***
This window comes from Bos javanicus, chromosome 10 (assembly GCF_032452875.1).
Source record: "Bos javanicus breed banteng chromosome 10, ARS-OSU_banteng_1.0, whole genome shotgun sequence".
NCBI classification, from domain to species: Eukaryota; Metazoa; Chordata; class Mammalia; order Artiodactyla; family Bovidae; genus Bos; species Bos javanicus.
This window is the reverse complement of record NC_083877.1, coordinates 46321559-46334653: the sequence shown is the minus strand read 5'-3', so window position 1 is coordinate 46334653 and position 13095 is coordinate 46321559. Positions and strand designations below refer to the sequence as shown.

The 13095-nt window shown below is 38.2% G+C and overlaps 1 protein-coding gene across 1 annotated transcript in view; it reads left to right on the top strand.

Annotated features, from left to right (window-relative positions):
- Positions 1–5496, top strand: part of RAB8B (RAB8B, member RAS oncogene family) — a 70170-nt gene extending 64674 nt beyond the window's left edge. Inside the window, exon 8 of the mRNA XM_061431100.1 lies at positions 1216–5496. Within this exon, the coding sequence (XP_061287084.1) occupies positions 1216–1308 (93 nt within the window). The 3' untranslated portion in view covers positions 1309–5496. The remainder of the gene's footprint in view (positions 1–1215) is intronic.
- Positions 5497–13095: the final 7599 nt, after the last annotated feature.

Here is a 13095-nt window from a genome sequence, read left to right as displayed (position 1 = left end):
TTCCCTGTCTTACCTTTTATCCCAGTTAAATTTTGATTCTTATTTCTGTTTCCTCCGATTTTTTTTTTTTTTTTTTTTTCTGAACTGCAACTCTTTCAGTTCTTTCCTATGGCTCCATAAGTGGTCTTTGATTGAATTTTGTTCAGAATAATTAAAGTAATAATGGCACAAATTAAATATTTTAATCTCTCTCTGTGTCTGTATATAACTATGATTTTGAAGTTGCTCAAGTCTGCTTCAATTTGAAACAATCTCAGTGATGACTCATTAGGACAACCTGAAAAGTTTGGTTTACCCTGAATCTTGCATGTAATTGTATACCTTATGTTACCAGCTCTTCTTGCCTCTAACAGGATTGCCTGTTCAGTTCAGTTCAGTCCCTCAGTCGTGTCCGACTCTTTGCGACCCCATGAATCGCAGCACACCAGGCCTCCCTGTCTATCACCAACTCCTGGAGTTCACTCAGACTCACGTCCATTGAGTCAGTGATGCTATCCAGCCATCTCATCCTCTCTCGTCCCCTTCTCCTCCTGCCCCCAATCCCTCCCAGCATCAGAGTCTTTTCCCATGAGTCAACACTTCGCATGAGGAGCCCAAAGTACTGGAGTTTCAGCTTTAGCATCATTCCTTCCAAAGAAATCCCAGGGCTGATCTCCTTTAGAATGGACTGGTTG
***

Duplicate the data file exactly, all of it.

This window comes from Bos javanicus, chromosome 10 (assembly GCF_032452875.1).
Source record: "Bos javanicus breed banteng chromosome 10, ARS-OSU_banteng_1.0, whole genome shotgun sequence".
NCBI classification, from domain to species: Eukaryota; Metazoa; Chordata; class Mammalia; order Artiodactyla; family Bovidae; genus Bos; species Bos javanicus.
This window is the reverse complement of record NC_083877.1, coordinates 46321559-46334653: the sequence shown is the minus strand read 5'-3', so window position 1 is coordinate 46334653 and position 13095 is coordinate 46321559. Positions and strand designations below refer to the sequence as shown.

The 13095-nt window shown below is 38.2% G+C and overlaps 1 protein-coding gene across 1 annotated transcript in view; it reads left to right on the top strand.

Annotated features, from left to right (window-relative positions):
- Positions 1–5496, top strand: part of RAB8B (RAB8B, member RAS oncogene family) — a 70170-nt gene extending 64674 nt beyond the window's left edge. Inside the window, exon 8 of the mRNA XM_061431100.1 lies at positions 1216–5496. Within this exon, the coding sequence (XP_061287084.1) occupies positions 1216–1308 (93 nt within the window). The 3' untranslated portion in view covers positions 1309–5496. The remainder of the gene's footprint in view (positions 1–1215) is intronic.
- Positions 5497–13095: the final 7599 nt, after the last annotated feature.

Here is a 13095-nt window from a genome sequence, read left to right as displayed (position 1 = left end):
TTCCCTGTCTTACCTTTTATCCCAGTTAAATTTTGATTCTTATTTCTGTTTCCTCCGATTTTTTTTTTTTTTTTTTTTTCTGAACTGCAACTCTTTCAGTTCTTTCCTATGGCTCCATAAGTGGTCTTTGATTGAATTTTGTTCAGAATAATTAAAGTAATAATGGCACAAATTAAATATTTTAATCTCTCTCTGTGTCTGTATATAACTATGATTTTGAAGTTGCTCAAGTCTGCTTCAATTTGAAACAATCTCAGTGATGACTCATTAGGACAACCTGAAAAGTTTGGTTTACCCTGAATCTTGCATGTAATTGTATACCTTATGTTACCAGCTCTTCTTGCCTCTAACAGGATTGCCTGTTCAGTTCAGTTCAGTCCCTCAGTCGTGTCCGACTCTTTGCGACCCCATGAATCGCAGCACACCAGGCCTCCCTGTCTATCACCAACTCCTGGAGTTCACTCAGACTCACGTCCATTGAGTCAGTGATGCTATCCAGCCATCTCATCCTCTCTCGTCCCCTTCTCCTCCTGCCCCCAATCCCTCCCAGCATCAGAGTCTTTTCCCATGAGTCAACACTTCGCATGAGGAGCCCAAAGTACTGGAGTTTCAGCTTTAGCATCATTCCTTCCAAAGAAATCCCAGGGCTGATCTCCTTTAGAATGGACTGGTTG